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SpaceX delays maiden flight of world's most powerful rocket due to frozen valve

SpaceX postpones launch of Starship rocket
SpaceX postpones launch of massive Starship rocket 04:28

After months of anticipation and just three days after getting government launch approval, SpaceX was forced to call off the maiden flight of its gargantuan Starship rocket Monday when a frozen valve caused problems pressurizing the booster's first stage.

Time needed to resolve the valve issue and replenish supplies of liquid oxygen and methane propellants at the company's Boca Chica, Texas, flight test facility — "Starbase" — will delay another launch attempt at least two days.

And so, instead of launching the world's most powerful rocket, SpaceX engineers used the countdown as a "wet-dress rehearsal" fueling test.

SpaceX's towering Starship rocket stands fueled for launch on its maiden flight to space Monday at the company's Boca Chica, Texas, flight test facility - Starbase - on the Texas Gulf Coast. A first stage pressurization problem triggered a scrub and a minimum 48-hour delay. SpaceX

"Any data that we can collect today is super helpful, and that's exactly what we're doing," said SpaceX commentator Kate Tice. "We are continuing to collect this data and allow the team to be better informed for the next attempt.

"Unfortunately, due to the need to recycle the propellant, we are looking at a minimum of 48 hours before we can attempt this flight test again."

Loaded with just over 10 million pounds of liquid oxygen and methane propellants, the 394-foot-tall 30-foot-wide Starship is the largest, most powerful rocket ever built, surpassing NASA's legendary Saturn 5 and the Soviet Union's ill-fated N1 moon rocket.

The 230-foot-tall Starship "Super Heavy" first stage, powered by 33 methane-burning Raptor engines, will generate a ground-shaking 16 million pounds of thrust at liftoff, twice the power of NASA's Space Launch System moon rocket.

The bullet-shaped 160-foot-tall Starship second stage is equipped with six Raptors of its own, along with steerable fins at nose and tail to control the ship during atmospheric re-entry from space. The two stages together can lift 100 tons to low-Earth orbit.

Both stages are designed to be fully reusable, descending to rocket-powered touchdowns for refurbishment and relaunch. For the first test flight, however, SpaceX will not attempt to recover either stage.

Instead, the Super Heavy first stage is expected to fly itself to a "hard" landing in the Gulf of Mexico 20 miles or so from Boca Chica, where it will simply sink. The Starship will crash back to a destructive splashdown about 150 miles north of Hawaii after a ballistic flight nearly all the way around the planet.

SpaceX founder Elon Musk downplayed expectations Sunday night in a Twitter "Spaces" call to his subscribers.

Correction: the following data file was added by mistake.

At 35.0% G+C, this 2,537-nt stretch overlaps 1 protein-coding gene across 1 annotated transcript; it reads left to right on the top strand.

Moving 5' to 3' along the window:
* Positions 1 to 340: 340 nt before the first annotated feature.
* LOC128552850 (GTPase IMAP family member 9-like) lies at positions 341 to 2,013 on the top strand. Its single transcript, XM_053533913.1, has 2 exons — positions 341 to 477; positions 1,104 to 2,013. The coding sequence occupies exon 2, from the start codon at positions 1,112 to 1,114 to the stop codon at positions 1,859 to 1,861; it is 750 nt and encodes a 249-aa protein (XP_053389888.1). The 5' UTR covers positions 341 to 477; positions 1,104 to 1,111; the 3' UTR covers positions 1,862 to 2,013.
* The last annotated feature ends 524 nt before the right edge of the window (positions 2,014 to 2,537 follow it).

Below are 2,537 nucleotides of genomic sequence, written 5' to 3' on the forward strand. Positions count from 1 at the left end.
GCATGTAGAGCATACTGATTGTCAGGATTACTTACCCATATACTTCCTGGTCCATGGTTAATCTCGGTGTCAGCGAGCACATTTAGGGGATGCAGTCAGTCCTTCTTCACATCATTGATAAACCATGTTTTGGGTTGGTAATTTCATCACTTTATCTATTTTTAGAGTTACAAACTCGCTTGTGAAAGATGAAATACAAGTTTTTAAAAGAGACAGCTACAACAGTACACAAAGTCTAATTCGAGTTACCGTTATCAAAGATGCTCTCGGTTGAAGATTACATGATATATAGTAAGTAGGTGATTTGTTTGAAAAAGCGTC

"I would just like to set expectations low," he said. "If we get far enough away from the launch pad before something goes wrong, then I think I would consider that to be a success. Just don't blow up the launch pad!"

A few minutes later, he added "probably tomorrow will not be successful, if by success one means reaching orbit. ... It's just a very fundamentally difficult thing."

Another view of the SpaceX Starship rocket and its launch pad at the company's Boca Chica, Texas, flight test facility. SpaceX

But the countdown Monday proceeded through propellant loading without a hitch, the sky was clear, winds were within limits and a boat in the off-shore danger zone was expected to be out of the area by the time the clock hit zero at 9:20 a.m. EDT.

But with less than 10 minutes to go, engineers noted problems with a valve used to help pressurize one of the two propellant tanks in the Super Heavy first stage. The tanks must be pressurized to specific levels o drive methane and oxygen into the engines at the rates required for startup and normal operation.

Musk told subscribers Sunday gaseous oxygen and methane are used for pressurization and that a major challenge is ensuring the gases do not get cold enough to liquify in the ultra-low-temperature environment inside the tanks.

Whatever the cause, he tweeted Monday that "a pressurant valve appears to be frozen, so unless it starts operating soon, no launch today."

As it turned out, the problem could not be quickly resolved, the launch was called off and the countdown clock stopped ticking at T-minus 40 seconds.

"The chances of us triggering an abort and having to postpone the launch are high," Musk said Sunday night. "That's why I want to just set expectations appropriately.

"This is not like some sort of train leaving the station at precisely like 9:03 a.m. or something like that. It's the first launch of a very complicated, gigantic rocket. ... We're going to be very careful, and if we see anything that gives us concern, we'll postpone the launch."

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